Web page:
More than twenty-five years after Bruce Springsteen released his first album comes Tracks, a four disc, 66-song, boxed set comprised of primarily unreleased recordings. From the beginning, Springsteen’s audiences were treated to an experience that boasted a mixture of influences and transcended what they thought rock and roll was supposed to be. Tracks is no different.
Springsteen’s raw talent and boundless energy comes shining through with unrelenting luster. Rare demo recordings offer new takes on old favorites, but the new songs allow Bruce’s passion and ambition to come to life with merciless power and infinite beauty. Stories of every type come to life in a non-stop rock tour de force that mirrors the grand recklessness of his raucous live shows while at the same time retaining the emotion of a man seeking solace and understanding.
There are outstanding tracks throughout the first three discs with rarely any need to skip to the next song. Cuts like “Roulette,” “Pink Cadillac,” and “Seaside Bar Song” remind you just how hard Springsteen can rock while others like “Man at the Top,” “Rockaway the Days,” and “Two for the Road” show definite country influence.
The fourth disc is almost strictly for hard-core fans, containing very little that stands out other than “Sad Eyes.” But it seems easy to let that fourth disc slide, especially when almost every song on the other discs changes your idea of what a great rock and roll song can accomplish. -Chris Webb
Big Head Todd & the Monsters
Over a decade-long career, Big Head Todd and the Monsters have been known first and foremost as a touring band. So it seems logical that the trio, fronted by guitarist/singer Todd Park Mohr, would get around to doing a live CD.
On a musical level, though, the need for a live record from this Colorado trio, is a bit less convincing. It’s not that Big Head Todd are not a good live act.
But Mohr and his bandmates, drummer Brian Nevin and bassist Rob Squires, have never been a band to reinvent their songs live. Unlike artists such as Bruce Springsteen, Midnight Oil, the Grateful Dead, the Allman Brothers or Phish-artists whose live performances are so energized or whose songs take substantially different forms on the concert stage-Big Head Todd have played things fairly close to the vest in concert.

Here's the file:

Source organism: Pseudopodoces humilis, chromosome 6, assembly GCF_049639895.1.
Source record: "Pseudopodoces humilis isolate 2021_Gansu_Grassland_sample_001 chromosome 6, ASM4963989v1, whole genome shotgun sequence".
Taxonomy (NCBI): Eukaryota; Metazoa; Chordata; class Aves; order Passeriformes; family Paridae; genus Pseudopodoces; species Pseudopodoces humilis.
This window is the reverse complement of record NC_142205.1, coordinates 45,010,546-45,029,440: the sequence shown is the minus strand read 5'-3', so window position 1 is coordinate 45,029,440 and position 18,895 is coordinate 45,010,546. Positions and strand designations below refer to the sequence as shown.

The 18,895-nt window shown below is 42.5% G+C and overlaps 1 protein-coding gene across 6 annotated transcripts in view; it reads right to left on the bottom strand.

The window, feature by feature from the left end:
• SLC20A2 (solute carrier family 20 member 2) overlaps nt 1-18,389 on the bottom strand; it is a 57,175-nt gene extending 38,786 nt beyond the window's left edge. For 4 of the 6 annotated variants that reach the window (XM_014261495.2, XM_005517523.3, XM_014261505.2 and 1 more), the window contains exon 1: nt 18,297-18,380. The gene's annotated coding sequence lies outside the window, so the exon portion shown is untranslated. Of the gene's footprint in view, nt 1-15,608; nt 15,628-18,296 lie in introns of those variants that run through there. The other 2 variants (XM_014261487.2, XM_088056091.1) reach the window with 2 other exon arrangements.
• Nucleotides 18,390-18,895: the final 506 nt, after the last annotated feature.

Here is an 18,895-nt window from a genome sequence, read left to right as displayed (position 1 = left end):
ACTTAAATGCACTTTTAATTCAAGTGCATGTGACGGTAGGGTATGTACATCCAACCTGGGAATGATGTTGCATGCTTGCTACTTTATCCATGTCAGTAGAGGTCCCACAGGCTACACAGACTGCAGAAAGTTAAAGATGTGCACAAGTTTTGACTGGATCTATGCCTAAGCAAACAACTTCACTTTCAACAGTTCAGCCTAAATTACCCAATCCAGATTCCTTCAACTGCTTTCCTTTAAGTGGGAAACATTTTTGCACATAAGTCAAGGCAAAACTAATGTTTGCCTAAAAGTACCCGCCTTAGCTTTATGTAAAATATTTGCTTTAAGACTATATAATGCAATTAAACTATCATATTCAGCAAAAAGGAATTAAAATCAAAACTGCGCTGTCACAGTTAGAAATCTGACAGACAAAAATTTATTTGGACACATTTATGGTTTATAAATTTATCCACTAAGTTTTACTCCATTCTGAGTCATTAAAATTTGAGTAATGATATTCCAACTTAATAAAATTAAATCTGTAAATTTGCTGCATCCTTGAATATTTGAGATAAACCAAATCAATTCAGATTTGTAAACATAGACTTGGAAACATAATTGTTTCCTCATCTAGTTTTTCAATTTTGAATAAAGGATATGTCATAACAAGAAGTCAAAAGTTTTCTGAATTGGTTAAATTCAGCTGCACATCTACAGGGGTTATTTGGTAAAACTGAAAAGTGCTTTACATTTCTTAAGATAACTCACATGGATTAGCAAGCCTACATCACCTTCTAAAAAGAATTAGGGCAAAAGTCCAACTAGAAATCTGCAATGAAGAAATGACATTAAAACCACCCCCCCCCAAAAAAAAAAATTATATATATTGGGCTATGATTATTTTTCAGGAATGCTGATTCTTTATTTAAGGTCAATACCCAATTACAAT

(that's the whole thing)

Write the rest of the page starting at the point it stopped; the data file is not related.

That’s why live music from the Springsteens, Deads and Allmans of the world has been essential to having a complete picture of their artistry. For a band like Big Head Todd, a live record is basically a luxury for the listener.
That’s not to say, though, that the new Big Head Todd concert CD, Live Monsters, isn’t enjoyable. The 16-song single CD set includes most of the band’s best songs, drawn largely from shows in October 1997-although three songs, “Poor Miss,” “Vincent Of Jersey” and “The Leaving Song,” date back to a December 1995 Denver show.
By and large, the band is in fine form on these tracks, delivering tight, potent performances of such crowd favorites as “Broken Hearted Savior,” “Resignation Superman,” “Turn The Light Out” and “Circle.”
Only on a few tracks, though, does the band truly take their music to a new level. An extended version of “Bittersweet,” featuring some fine guitar work from Mohr, is one such highlight. A couple of tracks that make good use of singer Hazel Miller -“It’s Alright” and “Sister Sweetly” -are also standouts.
But mostly, what Live Monsters suggests is that Big Head Todd have done a fine job nailing their songs in the studio. Die-hard fans of the band will surely enjoy this CD, but these live versions don’t offer enough new wrinkles to make “Live Monsters” a priority for those who have yet to discover the band’s studio albums. -Alan Sculley
Meat beat Manifesto
Actual Sounds + Voices
Dance music sucks and that is why the new CD by Meat Beat Manifesto is so compelling. Electronic veteran and music collage pioneer Jack Dangers, the face behind MBM, has always been very far forward of what can be generically called dance music. He is a true modern rhythmatist, with the ability to build intricately layered songs by adding rhythm on top of rhythm, strange sample on top of sample, sound on top of sound until it all seems about to break . Whether it is obscure clips from his legendary record collection or studio jam sessions featuring Bennie Maupin and Pat Gleeson (past members of Herbie Hancock’s group the Headhunters), Jack Dangers assembles his materials, cuts them up, fuses them together and pastes them into a dense new context. With MBM songs it is impossible to tell what is sampled and what is live. It gets all woven together into an audio soup that has a more organic progression than what we expect from electronica.
Actual Sounds + Voices is a world of ideas that pushes digital well beyond the repetitive thumping House mix. Big beat sounds (Prime Audio Soup, Acid again), layered industrial mixes (Where are You/Enuff?? ), smooth jazz/hop jams (The Thumb), questioning ambient soundscape (Wildlife) are all contained in this broad ranging record.
When the Beastie Boys jam in their studio, cut it up, add samples to it, and remix it, it gets called revolutionary, when Jack Dangers does it, it gets called Dance music. Well, we know better. -Jim Shambhu